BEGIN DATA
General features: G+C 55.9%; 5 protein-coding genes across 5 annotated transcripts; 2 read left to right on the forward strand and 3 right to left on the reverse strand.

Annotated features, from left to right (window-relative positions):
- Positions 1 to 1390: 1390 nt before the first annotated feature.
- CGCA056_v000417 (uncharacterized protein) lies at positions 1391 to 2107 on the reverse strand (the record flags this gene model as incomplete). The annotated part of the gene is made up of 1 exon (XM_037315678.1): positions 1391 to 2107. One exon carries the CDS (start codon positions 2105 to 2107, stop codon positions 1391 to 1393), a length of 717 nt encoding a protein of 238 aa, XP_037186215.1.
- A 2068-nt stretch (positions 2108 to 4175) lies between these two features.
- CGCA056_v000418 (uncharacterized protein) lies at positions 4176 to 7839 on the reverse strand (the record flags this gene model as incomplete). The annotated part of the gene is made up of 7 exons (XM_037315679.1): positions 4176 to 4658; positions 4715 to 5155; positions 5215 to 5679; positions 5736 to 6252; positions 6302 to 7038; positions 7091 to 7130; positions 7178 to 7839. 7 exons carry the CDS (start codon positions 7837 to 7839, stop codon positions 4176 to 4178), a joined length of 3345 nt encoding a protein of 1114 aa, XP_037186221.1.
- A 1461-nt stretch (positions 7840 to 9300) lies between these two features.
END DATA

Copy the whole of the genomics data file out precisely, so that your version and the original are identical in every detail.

General features: G+C 55.9%; 5 protein-coding genes across 5 annotated transcripts; 2 read left to right on the forward strand and 3 right to left on the reverse strand.

Annotated features, from left to right (window-relative positions):
- Positions 1 to 1390: 1390 nt before the first annotated feature.
- CGCA056_v000417 (uncharacterized protein) lies at positions 1391 to 2107 on the reverse strand (the record flags this gene model as incomplete). The annotated part of the gene is made up of 1 exon (XM_037315678.1): positions 1391 to 2107. One exon carries the CDS (start codon positions 2105 to 2107, stop codon positions 1391 to 1393), a length of 717 nt encoding a protein of 238 aa, XP_037186215.1.
- A 2068-nt stretch (positions 2108 to 4175) lies between these two features.
- CGCA056_v000418 (uncharacterized protein) lies at positions 4176 to 7839 on the reverse strand (the record flags this gene model as incomplete). The annotated part of the gene is made up of 7 exons (XM_037315679.1): positions 4176 to 4658; positions 4715 to 5155; positions 5215 to 5679; positions 5736 to 6252; positions 6302 to 7038; positions 7091 to 7130; positions 7178 to 7839. 7 exons carry the CDS (start codon positions 7837 to 7839, stop codon positions 4176 to 4178), a joined length of 3345 nt encoding a protein of 1114 aa, XP_037186221.1.
- A 1461-nt stretch (positions 7840 to 9300) lies between these two features.